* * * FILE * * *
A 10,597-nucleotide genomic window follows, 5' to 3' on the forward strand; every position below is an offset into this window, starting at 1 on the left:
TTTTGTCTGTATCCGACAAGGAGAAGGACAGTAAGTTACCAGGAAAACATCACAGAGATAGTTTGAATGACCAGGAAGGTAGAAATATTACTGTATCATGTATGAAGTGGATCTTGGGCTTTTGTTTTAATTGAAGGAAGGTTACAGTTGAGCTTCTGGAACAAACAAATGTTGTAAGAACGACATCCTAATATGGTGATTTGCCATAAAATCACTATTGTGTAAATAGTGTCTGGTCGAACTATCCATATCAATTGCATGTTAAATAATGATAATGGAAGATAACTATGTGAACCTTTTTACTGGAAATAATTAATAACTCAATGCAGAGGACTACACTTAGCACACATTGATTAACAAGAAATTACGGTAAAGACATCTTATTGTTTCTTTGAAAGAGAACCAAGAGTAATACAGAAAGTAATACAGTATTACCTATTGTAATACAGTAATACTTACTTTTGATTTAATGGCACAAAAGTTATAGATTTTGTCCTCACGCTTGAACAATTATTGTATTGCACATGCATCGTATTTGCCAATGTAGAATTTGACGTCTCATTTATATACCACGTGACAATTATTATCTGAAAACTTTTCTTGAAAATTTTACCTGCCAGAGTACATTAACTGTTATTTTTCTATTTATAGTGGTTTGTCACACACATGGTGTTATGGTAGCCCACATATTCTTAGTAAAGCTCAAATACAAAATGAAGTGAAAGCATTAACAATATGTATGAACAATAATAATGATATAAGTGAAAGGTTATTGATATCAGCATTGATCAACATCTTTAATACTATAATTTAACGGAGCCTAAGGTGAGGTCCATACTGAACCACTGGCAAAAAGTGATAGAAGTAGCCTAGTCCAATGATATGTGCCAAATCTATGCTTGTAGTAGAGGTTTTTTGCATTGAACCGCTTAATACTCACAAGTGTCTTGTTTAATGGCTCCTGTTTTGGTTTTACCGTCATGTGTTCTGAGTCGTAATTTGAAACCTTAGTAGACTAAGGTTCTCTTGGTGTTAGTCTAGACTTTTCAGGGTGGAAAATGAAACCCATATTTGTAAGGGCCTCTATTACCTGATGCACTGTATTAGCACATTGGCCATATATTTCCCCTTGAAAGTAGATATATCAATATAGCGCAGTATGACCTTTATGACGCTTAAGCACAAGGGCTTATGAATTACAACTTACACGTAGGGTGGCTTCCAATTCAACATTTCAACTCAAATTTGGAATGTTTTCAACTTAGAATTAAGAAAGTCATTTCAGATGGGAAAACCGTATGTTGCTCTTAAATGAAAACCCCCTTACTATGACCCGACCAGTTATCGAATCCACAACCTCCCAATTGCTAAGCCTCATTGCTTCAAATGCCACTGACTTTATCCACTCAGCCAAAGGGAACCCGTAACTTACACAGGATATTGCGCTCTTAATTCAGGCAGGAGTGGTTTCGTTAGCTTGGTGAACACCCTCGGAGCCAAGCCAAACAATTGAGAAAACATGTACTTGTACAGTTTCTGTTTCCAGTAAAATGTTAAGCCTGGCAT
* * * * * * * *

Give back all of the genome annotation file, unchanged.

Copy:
A 10,597-nucleotide genomic window follows, 5' to 3' on the forward strand; every position below is an offset into this window, starting at 1 on the left:
TTTTGTCTGTATCCGACAAGGAGAAGGACAGTAAGTTACCAGGAAAACATCACAGAGATAGTTTGAATGACCAGGAAGGTAGAAATATTACTGTATCATGTATGAAGTGGATCTTGGGCTTTTGTTTTAATTGAAGGAAGGTTACAGTTGAGCTTCTGGAACAAACAAATGTTGTAAGAACGACATCCTAATATGGTGATTTGCCATAAAATCACTATTGTGTAAATAGTGTCTGGTCGAACTATCCATATCAATTGCATGTTAAATAATGATAATGGAAGATAACTATGTGAACCTTTTTACTGGAAATAATTAATAACTCAATGCAGAGGACTACACTTAGCACACATTGATTAACAAGAAATTACGGTAAAGACATCTTATTGTTTCTTTGAAAGAGAACCAAGAGTAATACAGAAAGTAATACAGTATTACCTATTGTAATACAGTAATACTTACTTTTGATTTAATGGCACAAAAGTTATAGATTTTGTCCTCACGCTTGAACAATTATTGTATTGCACATGCATCGTATTTGCCAATGTAGAATTTGACGTCTCATTTATATACCACGTGACAATTATTATCTGAAAACTTTTCTTGAAAATTTTACCTGCCAGAGTACATTAACTGTTATTTTTCTATTTATAGTGGTTTGTCACACACATGGTGTTATGGTAGCCCACATATTCTTAGTAAAGCTCAAATACAAAATGAAGTGAAAGCATTAACAATATGTATGAACAATAATAATGATATAAGTGAAAGGTTATTGATATCAGCATTGATCAACATCTTTAATACTATAATTTAACGGAGCCTAAGGTGAGGTCCATACTGAACCACTGGCAAAAAGTGATAGAAGTAGCCTAGTCCAATGATATGTGCCAAATCTATGCTTGTAGTAGAGGTTTTTTGCATTGAACCGCTTAATACTCACAAGTGTCTTGTTTAATGGCTCCTGTTTTGGTTTTACCGTCATGTGTTCTGAGTCGTAATTTGAAACCTTAGTAGACTAAGGTTCTCTTGGTGTTAGTCTAGACTTTTCAGGGTGGAAAATGAAACCCATATTTGTAAGGGCCTCTATTACCTGATGCACTGTATTAGCACATTGGCCATATATTTCCCCTTGAAAGTAGATATATCAATATAGCGCAGTATGACCTTTATGACGCTTAAGCACAAGGGCTTATGAATTACAACTTACACGTAGGGTGGCTTCCAATTCAACATTTCAACTCAAATTTGGAATGTTTTCAACTTAGAATTAAGAAAGTCATTTCAGATGGGAAAACCGTATGTTGCTCTTAAATGAAAACCCCCTTACTATGACCCGACCAGTTATCGAATCCACAACCTCCCAATTGCTAAGCCTCATTGCTTCAAATGCCACTGACTTTATCCACTCAGCCAAAGGGAACCCGTAACTTACACAGGATATTGCGCTCTTAATTCAGGCAGGAGTGGTTTCGTTAGCTTGGTGAACACCCTCGGAGCCAAGCCAAACAATTGAGAAAACATGTACTTGTACAGTTTCTGTTTCCAGTAAAATGTTAAGCCTGGCAT